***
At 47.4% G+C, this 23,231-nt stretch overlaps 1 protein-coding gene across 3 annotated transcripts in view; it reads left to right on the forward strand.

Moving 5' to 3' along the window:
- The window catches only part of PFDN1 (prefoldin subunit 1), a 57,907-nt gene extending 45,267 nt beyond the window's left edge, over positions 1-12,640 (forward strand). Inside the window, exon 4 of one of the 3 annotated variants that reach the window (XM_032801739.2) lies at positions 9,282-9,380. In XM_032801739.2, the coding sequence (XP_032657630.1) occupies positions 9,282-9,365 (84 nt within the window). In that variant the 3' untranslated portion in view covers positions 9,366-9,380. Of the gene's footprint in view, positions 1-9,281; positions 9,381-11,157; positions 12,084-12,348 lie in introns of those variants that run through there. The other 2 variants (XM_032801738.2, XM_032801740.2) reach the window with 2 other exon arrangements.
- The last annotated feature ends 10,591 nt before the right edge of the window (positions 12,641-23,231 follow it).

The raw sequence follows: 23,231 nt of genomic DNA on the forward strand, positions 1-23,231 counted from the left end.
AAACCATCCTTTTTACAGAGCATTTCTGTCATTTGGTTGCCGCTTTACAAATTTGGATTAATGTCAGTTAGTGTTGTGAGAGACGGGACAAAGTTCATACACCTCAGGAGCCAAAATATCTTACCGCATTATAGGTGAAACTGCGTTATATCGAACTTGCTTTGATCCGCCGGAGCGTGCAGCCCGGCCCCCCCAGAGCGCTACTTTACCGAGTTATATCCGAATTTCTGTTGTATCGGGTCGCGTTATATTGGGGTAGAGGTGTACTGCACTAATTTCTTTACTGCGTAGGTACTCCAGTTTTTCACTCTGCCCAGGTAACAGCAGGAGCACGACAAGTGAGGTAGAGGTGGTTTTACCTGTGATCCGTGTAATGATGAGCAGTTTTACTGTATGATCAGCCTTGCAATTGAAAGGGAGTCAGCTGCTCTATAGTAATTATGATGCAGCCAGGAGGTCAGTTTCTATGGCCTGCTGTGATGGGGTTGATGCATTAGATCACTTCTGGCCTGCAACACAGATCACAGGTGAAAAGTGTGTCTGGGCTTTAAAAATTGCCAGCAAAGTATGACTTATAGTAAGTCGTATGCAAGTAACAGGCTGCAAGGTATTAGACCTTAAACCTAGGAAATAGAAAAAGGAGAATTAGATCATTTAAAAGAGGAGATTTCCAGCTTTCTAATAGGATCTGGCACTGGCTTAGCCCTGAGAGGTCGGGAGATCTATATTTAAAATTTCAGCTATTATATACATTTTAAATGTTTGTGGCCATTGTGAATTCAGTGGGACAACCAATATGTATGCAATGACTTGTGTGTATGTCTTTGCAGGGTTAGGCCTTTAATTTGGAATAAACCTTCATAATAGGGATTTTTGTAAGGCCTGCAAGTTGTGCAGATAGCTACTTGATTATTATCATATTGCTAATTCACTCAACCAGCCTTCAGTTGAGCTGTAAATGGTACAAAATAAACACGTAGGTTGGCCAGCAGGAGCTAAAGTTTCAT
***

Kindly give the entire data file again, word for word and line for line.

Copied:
At 47.4% G+C, this 23,231-nt stretch overlaps 1 protein-coding gene across 3 annotated transcripts in view; it reads left to right on the forward strand.

Moving 5' to 3' along the window:
- The window catches only part of PFDN1 (prefoldin subunit 1), a 57,907-nt gene extending 45,267 nt beyond the window's left edge, over positions 1-12,640 (forward strand). Inside the window, exon 4 of one of the 3 annotated variants that reach the window (XM_032801739.2) lies at positions 9,282-9,380. In XM_032801739.2, the coding sequence (XP_032657630.1) occupies positions 9,282-9,365 (84 nt within the window). In that variant the 3' untranslated portion in view covers positions 9,366-9,380. Of the gene's footprint in view, positions 1-9,281; positions 9,381-11,157; positions 12,084-12,348 lie in introns of those variants that run through there. The other 2 variants (XM_032801738.2, XM_032801740.2) reach the window with 2 other exon arrangements.
- The last annotated feature ends 10,591 nt before the right edge of the window (positions 12,641-23,231 follow it).

The raw sequence follows: 23,231 nt of genomic DNA on the forward strand, positions 1-23,231 counted from the left end.
AAACCATCCTTTTTACAGAGCATTTCTGTCATTTGGTTGCCGCTTTACAAATTTGGATTAATGTCAGTTAGTGTTGTGAGAGACGGGACAAAGTTCATACACCTCAGGAGCCAAAATATCTTACCGCATTATAGGTGAAACTGCGTTATATCGAACTTGCTTTGATCCGCCGGAGCGTGCAGCCCGGCCCCCCCAGAGCGCTACTTTACCGAGTTATATCCGAATTTCTGTTGTATCGGGTCGCGTTATATTGGGGTAGAGGTGTACTGCACTAATTTCTTTACTGCGTAGGTACTCCAGTTTTTCACTCTGCCCAGGTAACAGCAGGAGCACGACAAGTGAGGTAGAGGTGGTTTTACCTGTGATCCGTGTAATGATGAGCAGTTTTACTGTATGATCAGCCTTGCAATTGAAAGGGAGTCAGCTGCTCTATAGTAATTATGATGCAGCCAGGAGGTCAGTTTCTATGGCCTGCTGTGATGGGGTTGATGCATTAGATCACTTCTGGCCTGCAACACAGATCACAGGTGAAAAGTGTGTCTGGGCTTTAAAAATTGCCAGCAAAGTATGACTTATAGTAAGTCGTATGCAAGTAACAGGCTGCAAGGTATTAGACCTTAAACCTAGGAAATAGAAAAAGGAGAATTAGATCATTTAAAAGAGGAGATTTCCAGCTTTCTAATAGGATCTGGCACTGGCTTAGCCCTGAGAGGTCGGGAGATCTATATTTAAAATTTCAGCTATTATATACATTTTAAATGTTTGTGGCCATTGTGAATTCAGTGGGACAACCAATATGTATGCAATGACTTGTGTGTATGTCTTTGCAGGGTTAGGCCTTTAATTTGGAATAAACCTTCATAATAGGGATTTTTGTAAGGCCTGCAAGTTGTGCAGATAGCTACTTGATTATTATCATATTGCTAATTCACTCAACCAGCCTTCAGTTGAGCTGTAAATGGTACAAAATAAACACGTAGGTTGGCCAGCAGGAGCTAAAGTTTCAT